TOPEKA – Only a few days before he loses his job, outgoing Attorney General Phill Kline’s special prosecutor asked the Kansas Supreme Court on Friday to reinstate criminal charges against the state’s most visible abortion doctor.
The special prosecutor, Wichita attorney Donald McKinney, was appointed by Kline to handle the prosecution of George Tiller. Tiller operates a Wichita clinic and is among the few doctors in the nation to perform late-term abortions.
Kline, an abortion opponent, leaves office Monday after losing the November general election to Johnson County District Attorney Paul Morrison, an abortion rights supporter who switched to the Democratic Party to run against Kline.
Asked why he would file his petition days before being fired, McKinney said: “It’s like a relay. You get handed the baton, and you do your best until you hand it off. I haven’t handed it off.”
Kline alleges that Tiller performed 15 illegal late-term abortions in 2003 on patients aged 10 to 22 and failed to properly report the details about the procedures to state health officials. Tiller’s attorneys have said the charges are unfounded.
Sedgwick County District Judge Paul Clark dismissed Kline’s 30 misdemeanor charges against Tiller two weeks ago, then refused to reinstate them last week, over a jurisdictional issue.
McKinney named Clark and Sedgwick County District Attorney Nola Foulston in the motion he filed.
Foulston had sought to have the charges against Tiller dismissed, arguing successfully that Kline had no authority to file them because he did not obtain her permission first. Kline contends Foulston’s permission isn’t necessary.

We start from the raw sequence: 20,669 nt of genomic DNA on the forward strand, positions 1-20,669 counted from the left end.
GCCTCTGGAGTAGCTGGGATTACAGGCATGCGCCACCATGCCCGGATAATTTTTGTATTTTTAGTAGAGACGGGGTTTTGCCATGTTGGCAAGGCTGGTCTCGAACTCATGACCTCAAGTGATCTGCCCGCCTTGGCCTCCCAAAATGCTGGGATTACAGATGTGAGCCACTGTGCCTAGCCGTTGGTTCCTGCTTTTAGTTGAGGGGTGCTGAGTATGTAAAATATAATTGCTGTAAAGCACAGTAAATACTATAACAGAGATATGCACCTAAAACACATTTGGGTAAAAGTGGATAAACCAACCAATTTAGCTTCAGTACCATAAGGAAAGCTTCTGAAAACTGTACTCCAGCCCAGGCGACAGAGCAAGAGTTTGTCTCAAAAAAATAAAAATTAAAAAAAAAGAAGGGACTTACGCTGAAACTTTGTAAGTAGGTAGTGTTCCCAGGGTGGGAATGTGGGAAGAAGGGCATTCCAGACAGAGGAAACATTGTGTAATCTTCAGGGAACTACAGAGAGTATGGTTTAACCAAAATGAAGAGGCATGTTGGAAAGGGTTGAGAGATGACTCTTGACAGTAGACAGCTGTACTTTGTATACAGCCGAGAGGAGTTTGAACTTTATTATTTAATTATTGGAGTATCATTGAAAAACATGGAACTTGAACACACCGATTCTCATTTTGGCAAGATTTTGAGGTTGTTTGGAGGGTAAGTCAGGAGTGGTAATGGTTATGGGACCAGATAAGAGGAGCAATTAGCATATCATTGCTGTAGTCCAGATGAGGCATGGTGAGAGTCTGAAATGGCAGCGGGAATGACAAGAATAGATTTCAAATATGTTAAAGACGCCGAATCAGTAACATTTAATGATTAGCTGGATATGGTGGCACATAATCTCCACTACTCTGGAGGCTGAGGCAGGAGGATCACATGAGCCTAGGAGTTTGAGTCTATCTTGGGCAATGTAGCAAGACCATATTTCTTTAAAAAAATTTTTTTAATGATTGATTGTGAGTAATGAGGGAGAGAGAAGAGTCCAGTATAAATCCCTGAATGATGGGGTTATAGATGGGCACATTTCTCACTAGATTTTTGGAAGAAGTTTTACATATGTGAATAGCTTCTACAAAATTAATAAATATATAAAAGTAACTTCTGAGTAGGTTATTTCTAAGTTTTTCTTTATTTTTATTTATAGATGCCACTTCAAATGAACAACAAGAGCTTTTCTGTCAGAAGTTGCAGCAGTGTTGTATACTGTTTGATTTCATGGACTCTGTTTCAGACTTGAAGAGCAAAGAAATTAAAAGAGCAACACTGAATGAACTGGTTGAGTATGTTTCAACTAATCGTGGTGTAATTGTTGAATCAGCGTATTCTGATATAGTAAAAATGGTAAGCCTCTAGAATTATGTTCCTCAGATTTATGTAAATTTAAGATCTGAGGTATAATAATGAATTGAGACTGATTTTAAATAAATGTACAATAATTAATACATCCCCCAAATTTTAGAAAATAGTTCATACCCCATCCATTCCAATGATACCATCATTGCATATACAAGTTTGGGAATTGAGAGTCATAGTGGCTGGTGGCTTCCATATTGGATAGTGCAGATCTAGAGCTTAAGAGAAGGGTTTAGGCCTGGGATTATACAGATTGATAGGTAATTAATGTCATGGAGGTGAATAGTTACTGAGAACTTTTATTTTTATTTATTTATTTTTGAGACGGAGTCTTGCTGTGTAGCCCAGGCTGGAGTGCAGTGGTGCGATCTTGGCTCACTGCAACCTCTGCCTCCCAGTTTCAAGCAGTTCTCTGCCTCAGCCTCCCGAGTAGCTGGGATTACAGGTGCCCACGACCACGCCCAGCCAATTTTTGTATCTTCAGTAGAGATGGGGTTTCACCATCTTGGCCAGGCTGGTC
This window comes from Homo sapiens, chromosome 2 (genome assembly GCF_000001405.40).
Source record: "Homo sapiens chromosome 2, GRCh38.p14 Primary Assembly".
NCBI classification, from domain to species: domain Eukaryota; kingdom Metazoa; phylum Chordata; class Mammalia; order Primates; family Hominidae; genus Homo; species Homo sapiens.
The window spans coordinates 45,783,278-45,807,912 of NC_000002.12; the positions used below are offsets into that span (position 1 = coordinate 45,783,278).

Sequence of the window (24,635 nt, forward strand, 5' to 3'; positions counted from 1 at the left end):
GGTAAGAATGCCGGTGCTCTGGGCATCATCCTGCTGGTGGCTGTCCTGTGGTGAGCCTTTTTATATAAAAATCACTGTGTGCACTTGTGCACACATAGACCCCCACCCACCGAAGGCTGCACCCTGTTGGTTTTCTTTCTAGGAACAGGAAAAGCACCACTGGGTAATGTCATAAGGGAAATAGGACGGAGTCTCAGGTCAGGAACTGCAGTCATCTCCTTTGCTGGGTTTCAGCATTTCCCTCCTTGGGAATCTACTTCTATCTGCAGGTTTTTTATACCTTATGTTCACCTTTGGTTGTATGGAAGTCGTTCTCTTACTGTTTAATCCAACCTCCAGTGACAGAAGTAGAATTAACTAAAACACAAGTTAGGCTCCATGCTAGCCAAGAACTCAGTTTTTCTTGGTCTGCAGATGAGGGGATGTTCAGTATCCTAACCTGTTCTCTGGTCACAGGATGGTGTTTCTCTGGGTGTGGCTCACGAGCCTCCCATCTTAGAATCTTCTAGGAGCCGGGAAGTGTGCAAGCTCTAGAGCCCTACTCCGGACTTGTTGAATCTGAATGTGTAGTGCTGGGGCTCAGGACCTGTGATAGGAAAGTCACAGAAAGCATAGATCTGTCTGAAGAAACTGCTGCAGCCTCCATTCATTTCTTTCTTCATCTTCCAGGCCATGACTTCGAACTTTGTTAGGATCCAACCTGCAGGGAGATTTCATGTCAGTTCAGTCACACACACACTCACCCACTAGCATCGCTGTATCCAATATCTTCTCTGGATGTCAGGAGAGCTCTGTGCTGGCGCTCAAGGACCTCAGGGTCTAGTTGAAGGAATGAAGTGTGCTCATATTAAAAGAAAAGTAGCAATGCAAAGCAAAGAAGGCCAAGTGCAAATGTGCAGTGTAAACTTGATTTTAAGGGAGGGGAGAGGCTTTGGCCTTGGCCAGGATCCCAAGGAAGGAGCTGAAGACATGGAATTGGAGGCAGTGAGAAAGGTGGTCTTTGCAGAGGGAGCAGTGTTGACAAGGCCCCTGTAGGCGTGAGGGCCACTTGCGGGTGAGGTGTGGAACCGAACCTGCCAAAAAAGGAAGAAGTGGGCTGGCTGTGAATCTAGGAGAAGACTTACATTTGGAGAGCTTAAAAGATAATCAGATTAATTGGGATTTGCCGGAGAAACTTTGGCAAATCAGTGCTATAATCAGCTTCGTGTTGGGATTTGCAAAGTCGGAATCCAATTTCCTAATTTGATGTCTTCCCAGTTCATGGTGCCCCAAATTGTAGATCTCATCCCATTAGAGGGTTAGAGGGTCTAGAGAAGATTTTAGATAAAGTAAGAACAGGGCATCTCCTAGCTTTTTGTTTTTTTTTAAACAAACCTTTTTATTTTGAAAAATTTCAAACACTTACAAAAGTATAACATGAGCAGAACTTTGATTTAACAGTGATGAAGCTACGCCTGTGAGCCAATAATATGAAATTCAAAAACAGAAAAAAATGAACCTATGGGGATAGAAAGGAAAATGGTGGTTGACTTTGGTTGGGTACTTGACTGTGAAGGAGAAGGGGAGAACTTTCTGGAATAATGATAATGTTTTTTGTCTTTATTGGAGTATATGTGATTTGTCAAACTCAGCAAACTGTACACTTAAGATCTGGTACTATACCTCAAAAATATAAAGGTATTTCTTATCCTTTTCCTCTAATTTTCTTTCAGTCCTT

“The judicial system of this state cannot function properly if loose cannon local prosecutors can hijack a case from the attorney general and then dismiss the charges to protect their friends or political allies,” McKinney said Friday.
Abortion opponents have accused Foulston, a Democrat, of intervening to protect Tiller. She has said she is only trying to protect her authority as an elected official to determine what’s prosecuted in Sedgwick County — and has asked Kline to forward the evidence he has against Tiller so she can review it.
But McKinney called her actions “extraordinary conduct” that “destroys equal justice.”
In a memo he filed with the Supreme Court, McKinney wrote, “Foulston had no lawful authority to interfere with the action of the attorney general.”
While Morrison has said he will examine the evidence involving Tiller, he also has said he won’t retain McKinney, who led a Democrats for Kline group during the campaign and has protested outside Tiller’s clinic.
Foulston spokeswoman Georgia Cole said the district attorney had not seen McKinney’s filing. Nor had Dan Monnat, a Wichita attorney representing Tiller.
“We’re not surprised that the publicity stunts of the AG and his so-called independent, so-called special prosecutor continue up to the very last minute of the attorney general’s tenure,” Monnat said. “From a legal standpoint, these recent stunts are nothing more than legal floundering on their point.”
Reach Suzanne Perez Tobias at 316-268-6514 or [email protected].
Contributing: Associated Press
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By SUZANNE PEREZ TOBIAS